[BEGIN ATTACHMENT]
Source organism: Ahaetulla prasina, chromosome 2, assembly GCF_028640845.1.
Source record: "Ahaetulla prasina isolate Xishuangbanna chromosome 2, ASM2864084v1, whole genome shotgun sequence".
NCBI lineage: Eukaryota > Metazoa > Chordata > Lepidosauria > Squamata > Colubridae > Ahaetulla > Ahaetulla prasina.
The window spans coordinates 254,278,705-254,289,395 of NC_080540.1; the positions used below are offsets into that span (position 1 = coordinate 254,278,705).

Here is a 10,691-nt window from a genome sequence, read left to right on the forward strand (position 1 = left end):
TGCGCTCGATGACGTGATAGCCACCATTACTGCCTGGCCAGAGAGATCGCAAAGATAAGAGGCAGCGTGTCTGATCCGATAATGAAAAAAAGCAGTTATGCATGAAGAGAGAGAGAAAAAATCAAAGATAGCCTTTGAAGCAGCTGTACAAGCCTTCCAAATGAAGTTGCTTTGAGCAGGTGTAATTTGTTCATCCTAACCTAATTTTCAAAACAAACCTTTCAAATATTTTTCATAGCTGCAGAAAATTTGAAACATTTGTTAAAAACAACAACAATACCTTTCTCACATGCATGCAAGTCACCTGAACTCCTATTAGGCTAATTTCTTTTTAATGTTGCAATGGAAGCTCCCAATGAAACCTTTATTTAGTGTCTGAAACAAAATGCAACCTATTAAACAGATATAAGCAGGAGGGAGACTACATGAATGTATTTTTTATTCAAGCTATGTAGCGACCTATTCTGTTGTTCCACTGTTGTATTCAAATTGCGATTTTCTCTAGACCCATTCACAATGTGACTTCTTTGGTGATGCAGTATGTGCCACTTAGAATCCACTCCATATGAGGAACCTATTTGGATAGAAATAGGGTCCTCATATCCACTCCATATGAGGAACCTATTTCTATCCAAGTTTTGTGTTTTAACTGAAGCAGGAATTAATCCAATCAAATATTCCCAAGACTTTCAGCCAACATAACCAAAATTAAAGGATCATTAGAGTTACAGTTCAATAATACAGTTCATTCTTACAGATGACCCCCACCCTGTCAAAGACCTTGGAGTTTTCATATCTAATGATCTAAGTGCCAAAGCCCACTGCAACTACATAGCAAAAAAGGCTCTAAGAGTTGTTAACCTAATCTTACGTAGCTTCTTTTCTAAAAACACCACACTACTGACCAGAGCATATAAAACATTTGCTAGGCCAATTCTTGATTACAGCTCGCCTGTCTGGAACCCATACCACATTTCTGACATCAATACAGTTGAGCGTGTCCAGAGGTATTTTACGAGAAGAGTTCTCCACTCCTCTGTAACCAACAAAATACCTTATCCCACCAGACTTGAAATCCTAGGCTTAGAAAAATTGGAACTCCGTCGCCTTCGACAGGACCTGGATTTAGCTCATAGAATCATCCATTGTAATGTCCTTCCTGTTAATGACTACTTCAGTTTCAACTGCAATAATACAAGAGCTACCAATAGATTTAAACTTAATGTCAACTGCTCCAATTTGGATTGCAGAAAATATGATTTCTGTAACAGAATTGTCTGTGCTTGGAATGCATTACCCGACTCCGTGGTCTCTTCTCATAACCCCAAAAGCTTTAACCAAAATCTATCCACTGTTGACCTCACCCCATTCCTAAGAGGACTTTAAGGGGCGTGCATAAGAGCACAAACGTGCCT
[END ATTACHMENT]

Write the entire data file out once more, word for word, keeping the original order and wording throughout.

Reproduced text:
Source organism: Ahaetulla prasina, chromosome 2, assembly GCF_028640845.1.
Source record: "Ahaetulla prasina isolate Xishuangbanna chromosome 2, ASM2864084v1, whole genome shotgun sequence".
NCBI lineage: Eukaryota > Metazoa > Chordata > Lepidosauria > Squamata > Colubridae > Ahaetulla > Ahaetulla prasina.
The window spans coordinates 254,278,705-254,289,395 of NC_080540.1; the positions used below are offsets into that span (position 1 = coordinate 254,278,705).

Here is a 10,691-nt window from a genome sequence, read left to right on the forward strand (position 1 = left end):
TGCGCTCGATGACGTGATAGCCACCATTACTGCCTGGCCAGAGAGATCGCAAAGATAAGAGGCAGCGTGTCTGATCCGATAATGAAAAAAAGCAGTTATGCATGAAGAGAGAGAGAAAAAATCAAAGATAGCCTTTGAAGCAGCTGTACAAGCCTTCCAAATGAAGTTGCTTTGAGCAGGTGTAATTTGTTCATCCTAACCTAATTTTCAAAACAAACCTTTCAAATATTTTTCATAGCTGCAGAAAATTTGAAACATTTGTTAAAAACAACAACAATACCTTTCTCACATGCATGCAAGTCACCTGAACTCCTATTAGGCTAATTTCTTTTTAATGTTGCAATGGAAGCTCCCAATGAAACCTTTATTTAGTGTCTGAAACAAAATGCAACCTATTAAACAGATATAAGCAGGAGGGAGACTACATGAATGTATTTTTTATTCAAGCTATGTAGCGACCTATTCTGTTGTTCCACTGTTGTATTCAAATTGCGATTTTCTCTAGACCCATTCACAATGTGACTTCTTTGGTGATGCAGTATGTGCCACTTAGAATCCACTCCATATGAGGAACCTATTTGGATAGAAATAGGGTCCTCATATCCACTCCATATGAGGAACCTATTTCTATCCAAGTTTTGTGTTTTAACTGAAGCAGGAATTAATCCAATCAAATATTCCCAAGACTTTCAGCCAACATAACCAAAATTAAAGGATCATTAGAGTTACAGTTCAATAATACAGTTCATTCTTACAGATGACCCCCACCCTGTCAAAGACCTTGGAGTTTTCATATCTAATGATCTAAGTGCCAAAGCCCACTGCAACTACATAGCAAAAAAGGCTCTAAGAGTTGTTAACCTAATCTTACGTAGCTTCTTTTCTAAAAACACCACACTACTGACCAGAGCATATAAAACATTTGCTAGGCCAATTCTTGATTACAGCTCGCCTGTCTGGAACCCATACCACATTTCTGACATCAATACAGTTGAGCGTGTCCAGAGGTATTTTACGAGAAGAGTTCTCCACTCCTCTGTAACCAACAAAATACCTTATCCCACCAGACTTGAAATCCTAGGCTTAGAAAAATTGGAACTCCGTCGCCTTCGACAGGACCTGGATTTAGCTCATAGAATCATCCATTGTAATGTCCTTCCTGTTAATGACTACTTCAGTTTCAACTGCAATAATACAAGAGCTACCAATAGATTTAAACTTAATGTCAACTGCTCCAATTTGGATTGCAGAAAATATGATTTCTGTAACAGAATTGTCTGTGCTTGGAATGCATTACCCGACTCCGTGGTCTCTTCTCATAACCCCAAAAGCTTTAACCAAAATCTATCCACTGTTGACCTCACCCCATTCCTAAGAGGACTTTAAGGGGCGTGCATAAGAGCACAAACGTGCCT